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In physics and many other areas of science and engineering the **intensity** or **flux** of radiant energy is the power transferred per unit area, where the area is measured on the plane perpendicular to the direction of propagation of the energy.^{[a]} In the SI system, it has units watts per square metre (W/m^{2}), or kg⋅s^{−3} in base units. Intensity is used most frequently with waves such as acoustic waves (sound), matter waves such as electrons in electron microscopes, and electromagnetic waves such as light or radio waves, in which case the *average* power transfer over one period of the wave is used. *Intensity* can be applied to other circumstances where energy is transferred. For example, one could calculate the intensity of the kinetic energy carried by drops of water from a garden sprinkler.

The word "intensity" as used here is not synonymous with "strength", "amplitude", "magnitude", or "level", as it sometimes is in colloquial speech.

Intensity can be found by taking the energy density (energy per unit volume) at a point in space and multiplying it by the velocity at which the energy is moving. The resulting vector has the units of power divided by area (i.e., surface power density). The intensity of a wave is proportional to the square of its amplitude. For example, the intensity of an electromagnetic wave is proportional to the square of the wave's electric field amplitude.

If a point source is radiating energy in all directions (producing a spherical wave), and no energy is absorbed or scattered by the medium, then the intensity decreases in proportion to the distance from the object squared. This is an example of the inverse-square law.

Applying the law of conservation of energy, if the net power emanating is constant, where

- P is the net power radiated;
**I**is the intensity vector as a function of position;- the magnitude |I| is the intensity as a function of position;
*d***A**is a differential element of a closed surface that contains the source.

If one integrates a uniform intensity, |*I*| = const., over a surface that is perpendicular to the intensity vector, for instance over a sphere centered around the point source, the equation becomes
where

- |I| is the intensity at the surface of the sphere;
- r is the radius of the sphere;
- is the expression for the surface area of a sphere.

Solving for |I| gives

If the medium is damped, then the intensity drops off more quickly than the above equation suggests.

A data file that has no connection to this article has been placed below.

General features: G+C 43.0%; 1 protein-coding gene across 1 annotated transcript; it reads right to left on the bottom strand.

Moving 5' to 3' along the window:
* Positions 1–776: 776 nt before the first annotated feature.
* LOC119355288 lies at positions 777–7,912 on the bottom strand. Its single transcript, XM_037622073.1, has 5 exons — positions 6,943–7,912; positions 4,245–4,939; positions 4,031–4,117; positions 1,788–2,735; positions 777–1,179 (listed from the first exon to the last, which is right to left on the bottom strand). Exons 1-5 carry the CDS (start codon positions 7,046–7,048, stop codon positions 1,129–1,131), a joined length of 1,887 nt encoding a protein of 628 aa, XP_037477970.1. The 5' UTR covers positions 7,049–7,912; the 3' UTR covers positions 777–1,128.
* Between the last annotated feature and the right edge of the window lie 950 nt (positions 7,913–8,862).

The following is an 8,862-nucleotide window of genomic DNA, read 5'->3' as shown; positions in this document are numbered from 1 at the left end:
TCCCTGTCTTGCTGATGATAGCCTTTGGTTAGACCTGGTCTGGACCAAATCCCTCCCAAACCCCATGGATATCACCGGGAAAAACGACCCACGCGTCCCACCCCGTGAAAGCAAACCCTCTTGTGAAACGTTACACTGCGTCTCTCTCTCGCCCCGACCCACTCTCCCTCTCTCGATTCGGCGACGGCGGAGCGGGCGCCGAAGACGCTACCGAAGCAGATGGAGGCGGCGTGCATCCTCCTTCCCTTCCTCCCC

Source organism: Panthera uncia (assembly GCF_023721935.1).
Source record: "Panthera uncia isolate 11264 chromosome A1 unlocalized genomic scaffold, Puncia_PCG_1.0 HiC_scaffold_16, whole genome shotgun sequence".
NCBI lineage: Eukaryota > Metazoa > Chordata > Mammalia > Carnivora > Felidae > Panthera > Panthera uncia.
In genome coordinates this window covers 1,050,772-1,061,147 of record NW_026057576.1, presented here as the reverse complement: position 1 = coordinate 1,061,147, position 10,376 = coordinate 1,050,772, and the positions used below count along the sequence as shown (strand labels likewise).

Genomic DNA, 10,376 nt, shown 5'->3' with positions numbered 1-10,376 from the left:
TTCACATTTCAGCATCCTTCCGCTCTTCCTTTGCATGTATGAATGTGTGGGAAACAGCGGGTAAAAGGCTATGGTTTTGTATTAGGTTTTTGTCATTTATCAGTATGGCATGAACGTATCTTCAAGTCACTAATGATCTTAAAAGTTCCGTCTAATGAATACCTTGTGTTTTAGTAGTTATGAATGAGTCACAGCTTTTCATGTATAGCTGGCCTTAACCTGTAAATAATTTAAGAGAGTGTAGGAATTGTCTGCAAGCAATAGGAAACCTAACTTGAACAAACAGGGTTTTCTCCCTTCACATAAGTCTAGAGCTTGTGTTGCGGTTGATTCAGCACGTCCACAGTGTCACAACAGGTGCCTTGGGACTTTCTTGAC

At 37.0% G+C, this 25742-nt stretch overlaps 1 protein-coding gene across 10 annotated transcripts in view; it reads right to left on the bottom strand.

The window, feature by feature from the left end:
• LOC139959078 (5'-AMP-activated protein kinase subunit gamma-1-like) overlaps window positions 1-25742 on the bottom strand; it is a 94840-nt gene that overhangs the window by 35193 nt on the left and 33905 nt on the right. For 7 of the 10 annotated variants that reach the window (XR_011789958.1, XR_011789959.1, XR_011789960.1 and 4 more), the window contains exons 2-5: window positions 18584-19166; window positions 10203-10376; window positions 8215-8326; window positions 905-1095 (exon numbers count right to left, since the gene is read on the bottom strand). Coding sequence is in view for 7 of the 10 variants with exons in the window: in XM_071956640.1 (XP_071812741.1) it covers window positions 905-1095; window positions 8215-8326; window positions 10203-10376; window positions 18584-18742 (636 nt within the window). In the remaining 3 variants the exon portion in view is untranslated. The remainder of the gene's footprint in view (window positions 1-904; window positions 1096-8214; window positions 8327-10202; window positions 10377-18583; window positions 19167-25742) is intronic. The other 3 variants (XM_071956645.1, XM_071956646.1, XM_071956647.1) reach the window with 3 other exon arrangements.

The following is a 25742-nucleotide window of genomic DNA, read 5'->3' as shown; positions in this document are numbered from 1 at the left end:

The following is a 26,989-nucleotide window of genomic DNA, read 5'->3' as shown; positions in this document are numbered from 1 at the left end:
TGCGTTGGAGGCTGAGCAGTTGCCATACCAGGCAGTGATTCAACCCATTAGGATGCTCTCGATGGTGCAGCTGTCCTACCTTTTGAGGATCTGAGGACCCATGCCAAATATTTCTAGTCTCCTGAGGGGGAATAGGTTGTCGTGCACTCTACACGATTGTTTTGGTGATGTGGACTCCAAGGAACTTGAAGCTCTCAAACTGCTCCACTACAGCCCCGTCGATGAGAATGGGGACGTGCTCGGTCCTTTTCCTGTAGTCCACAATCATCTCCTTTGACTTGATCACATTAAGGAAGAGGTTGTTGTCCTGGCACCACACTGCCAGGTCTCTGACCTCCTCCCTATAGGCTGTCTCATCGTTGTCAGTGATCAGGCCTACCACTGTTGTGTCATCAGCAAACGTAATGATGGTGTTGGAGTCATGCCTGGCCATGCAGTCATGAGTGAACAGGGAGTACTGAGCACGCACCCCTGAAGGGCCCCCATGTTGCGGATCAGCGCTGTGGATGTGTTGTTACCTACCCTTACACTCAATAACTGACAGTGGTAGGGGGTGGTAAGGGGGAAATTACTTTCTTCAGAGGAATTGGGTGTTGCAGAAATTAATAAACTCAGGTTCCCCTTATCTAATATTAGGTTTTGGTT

Anything that can transmit energy can have an intensity associated with it. For a monochromatic propagating electromagnetic wave, such as a plane wave or a Gaussian beam, if E is the complex amplitude of the electric field, then the time-averaged energy density of the wave, travelling in a non-magnetic material, is given by: and the local intensity is obtained by multiplying this expression by the wave velocity, where

- n is the refractive index;
- c is the speed of light in vacuum;
*ε*_{0}is the vacuum permittivity.

For non-monochromatic waves, the intensity contributions of different spectral components can simply be added. The treatment above does not hold for arbitrary electromagnetic fields. For example, an evanescent wave may have a finite electrical amplitude while not transferring any power. The intensity should then be defined as the magnitude of the Poynting vector.^{[1]}

For electron beams, *intensity* is the probability of electrons reaching some particular position on a detector (e.g. a charge-coupled device^{[2]}) which is used to produce images that are interpreted in terms of both microstructure of inorganic or biological materials, as well as atomic scale structure.^{[3]} The map of the intensity of scattered electrons or x-rays as a function of direction is also extensively used in crystallography.^{[3]}^{[4]}

In photometry and radiometry *intensity* has a different meaning: it is the luminous or radiant power *per unit solid angle*. This can cause confusion in optics, where *intensity* can mean any of radiant intensity, luminous intensity or irradiance, depending on the background of the person using the term. Radiance is also sometimes called *intensity*, especially by astronomers and astrophysicists, and in heat transfer.

**^**The terms*intensity*and*flux*have multiple, inconsistent, definitions in physics and related fields. This article covers the concept of power per unit area, whatever one calls it. In radiometry the terms*intensity*and*flux*have different meanings, not covered here.

**^**Paschotta, Rüdiger. "Optical Intensity".*Encyclopedia of Laser Physics and Technology*. RP Photonics.**^**Spence, J. C. H.; Zuo, J. M. (1988-09-01). "Large dynamic range, parallel detection system for electron diffraction and imaging".*Review of Scientific Instruments*.**59**(9): 2102–2105. doi:10.1063/1.1140039. ISSN 0034-6748.- ^
^{a}^{b}Cowley, J. M. (1995).*Diffraction physics*. North Holland personal library (3rd ed.). Amsterdam: Elsevier. ISBN 978-0-444-82218-5. **^**Cullity, B. D.; Stock, Stuart R. (2001).*Elements of X-ray diffraction*(3rd ed.). Upper Saddle River, NJ: Prentice Hall. ISBN 978-0-201-61091-8.